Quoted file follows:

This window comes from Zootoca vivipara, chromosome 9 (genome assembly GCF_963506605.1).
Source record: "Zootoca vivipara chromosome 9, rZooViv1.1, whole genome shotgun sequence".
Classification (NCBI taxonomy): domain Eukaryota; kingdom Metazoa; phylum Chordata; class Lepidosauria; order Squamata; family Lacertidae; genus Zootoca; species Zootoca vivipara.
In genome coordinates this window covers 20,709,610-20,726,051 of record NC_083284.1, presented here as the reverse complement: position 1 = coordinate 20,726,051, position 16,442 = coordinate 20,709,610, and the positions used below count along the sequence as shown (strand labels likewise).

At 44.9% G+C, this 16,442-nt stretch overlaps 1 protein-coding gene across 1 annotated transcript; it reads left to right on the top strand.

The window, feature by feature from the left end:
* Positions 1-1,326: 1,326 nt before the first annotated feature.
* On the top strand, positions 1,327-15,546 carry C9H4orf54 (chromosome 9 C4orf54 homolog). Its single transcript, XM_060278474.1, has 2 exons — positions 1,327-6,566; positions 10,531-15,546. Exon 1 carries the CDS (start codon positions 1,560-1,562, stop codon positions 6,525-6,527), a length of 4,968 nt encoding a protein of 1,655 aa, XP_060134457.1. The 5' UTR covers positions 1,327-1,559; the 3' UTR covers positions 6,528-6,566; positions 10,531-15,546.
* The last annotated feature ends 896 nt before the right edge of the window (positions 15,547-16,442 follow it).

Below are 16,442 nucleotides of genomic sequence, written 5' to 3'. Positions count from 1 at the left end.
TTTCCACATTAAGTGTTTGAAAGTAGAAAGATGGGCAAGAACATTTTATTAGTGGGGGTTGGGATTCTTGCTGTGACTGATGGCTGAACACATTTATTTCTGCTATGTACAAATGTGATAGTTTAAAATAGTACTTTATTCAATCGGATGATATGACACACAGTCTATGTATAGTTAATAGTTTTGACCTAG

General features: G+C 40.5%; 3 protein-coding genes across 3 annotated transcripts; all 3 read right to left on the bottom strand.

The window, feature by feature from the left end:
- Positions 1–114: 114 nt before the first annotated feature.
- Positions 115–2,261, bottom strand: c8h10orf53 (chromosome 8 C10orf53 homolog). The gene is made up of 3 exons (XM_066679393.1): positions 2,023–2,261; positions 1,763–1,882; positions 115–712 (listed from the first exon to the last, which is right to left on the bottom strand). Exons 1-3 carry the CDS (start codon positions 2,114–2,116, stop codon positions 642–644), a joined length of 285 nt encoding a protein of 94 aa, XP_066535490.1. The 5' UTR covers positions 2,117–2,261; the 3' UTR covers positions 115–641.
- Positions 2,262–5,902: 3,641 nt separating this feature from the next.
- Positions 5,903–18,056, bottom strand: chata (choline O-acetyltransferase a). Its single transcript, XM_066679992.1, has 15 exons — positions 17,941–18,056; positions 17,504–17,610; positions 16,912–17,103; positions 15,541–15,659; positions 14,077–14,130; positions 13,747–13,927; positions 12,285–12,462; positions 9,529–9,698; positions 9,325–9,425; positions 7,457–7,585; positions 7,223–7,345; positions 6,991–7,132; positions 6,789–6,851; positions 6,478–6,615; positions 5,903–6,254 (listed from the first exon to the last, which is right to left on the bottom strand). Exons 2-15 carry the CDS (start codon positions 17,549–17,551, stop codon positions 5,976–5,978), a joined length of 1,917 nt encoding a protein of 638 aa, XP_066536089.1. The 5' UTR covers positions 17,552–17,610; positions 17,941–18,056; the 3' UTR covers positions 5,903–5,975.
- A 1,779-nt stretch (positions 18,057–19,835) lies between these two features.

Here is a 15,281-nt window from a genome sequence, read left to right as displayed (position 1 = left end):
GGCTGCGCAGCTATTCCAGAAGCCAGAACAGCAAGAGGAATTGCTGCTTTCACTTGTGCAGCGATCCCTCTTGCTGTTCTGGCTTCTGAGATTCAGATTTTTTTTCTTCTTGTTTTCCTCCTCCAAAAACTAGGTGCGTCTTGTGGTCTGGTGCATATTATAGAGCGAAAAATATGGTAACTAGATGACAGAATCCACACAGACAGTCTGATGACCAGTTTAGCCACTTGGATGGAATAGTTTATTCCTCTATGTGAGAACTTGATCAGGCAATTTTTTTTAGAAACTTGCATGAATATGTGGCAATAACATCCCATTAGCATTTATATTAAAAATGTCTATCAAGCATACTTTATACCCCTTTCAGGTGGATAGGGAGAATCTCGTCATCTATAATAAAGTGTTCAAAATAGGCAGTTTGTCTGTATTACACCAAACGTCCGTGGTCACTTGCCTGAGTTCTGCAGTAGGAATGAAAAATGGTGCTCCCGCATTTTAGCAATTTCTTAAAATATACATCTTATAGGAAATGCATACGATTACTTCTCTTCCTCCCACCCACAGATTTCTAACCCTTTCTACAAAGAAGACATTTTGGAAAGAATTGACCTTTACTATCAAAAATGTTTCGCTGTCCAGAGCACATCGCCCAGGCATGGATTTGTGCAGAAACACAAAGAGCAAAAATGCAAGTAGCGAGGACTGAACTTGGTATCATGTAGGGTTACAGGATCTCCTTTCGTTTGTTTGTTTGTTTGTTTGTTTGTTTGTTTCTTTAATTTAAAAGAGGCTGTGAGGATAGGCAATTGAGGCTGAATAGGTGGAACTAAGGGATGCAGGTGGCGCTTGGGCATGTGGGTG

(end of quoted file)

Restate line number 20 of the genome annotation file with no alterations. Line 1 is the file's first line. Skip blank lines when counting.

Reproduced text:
GGCTGCGCAGCTATTCCAGAAGCCAGAACAGCAAGAGGAATTGCTGCTTTCACTTGTGCAGCGATCCCTCTTGCTGTTCTGGCTTCTGAGATTCAGATTTTTTTTCTTCTTGTTTTCCTCCTCCAAAAACTAGGTGCGTCTTGTGGTCTGGTGCATATTATAGAGCGAAAAATATGGTAACTAGATGACAGAATCCACACAGACAGTCTGATGACCAGTTTAGCCACTTGGATGGAATAGTTTATTCCTCTATGTGAGAACTTGATCAGGCAATTTTTTTTAGAAACTTGCATGAATATGTGGCAATAACATCCCATTAGCATTTATATTAAAAATGTCTATCAAGCATACTTTATACCCCTTTCAGGTGGATAGGGAGAATCTCGTCATCTATAATAAAGTGTTCAAAATAGGCAGTTTGTCTGTATTACACCAAACGTCCGTGGTCACTTGCCTGAGTTCTGCAGTAGGAATGAAAAATGGTGCTCCCGCATTTTAGCAATTTCTTAAAATATACATCTTATAGGAAATGCATACGATTACTTCTCTTCCTCCCACCCACAGATTTCTAACCCTTTCTACAAAGAAGACATTTTGGAAAGAATTGACCTTTACTATCAAAAATGTTTCGCTGTCCAGAGCACATCGCCCAGGCATGGATTTGTGCAGAAACACAAAGAGCAAAAATGCAAGTAGCGAGGACTGAACTTGGTATCATGTAGGGTTACAGGATCTCCTTTCGTTTGTTTGTTTGTTTGTTTGTTTGTTTGTTTCTTTAATTTAAAAGAGGCTGTGAGGATAGGCAATTGAGGCTGAATAGGTGGAACTAAGGGATGCAGGTGGCGCTTGGGCATGTGGGTG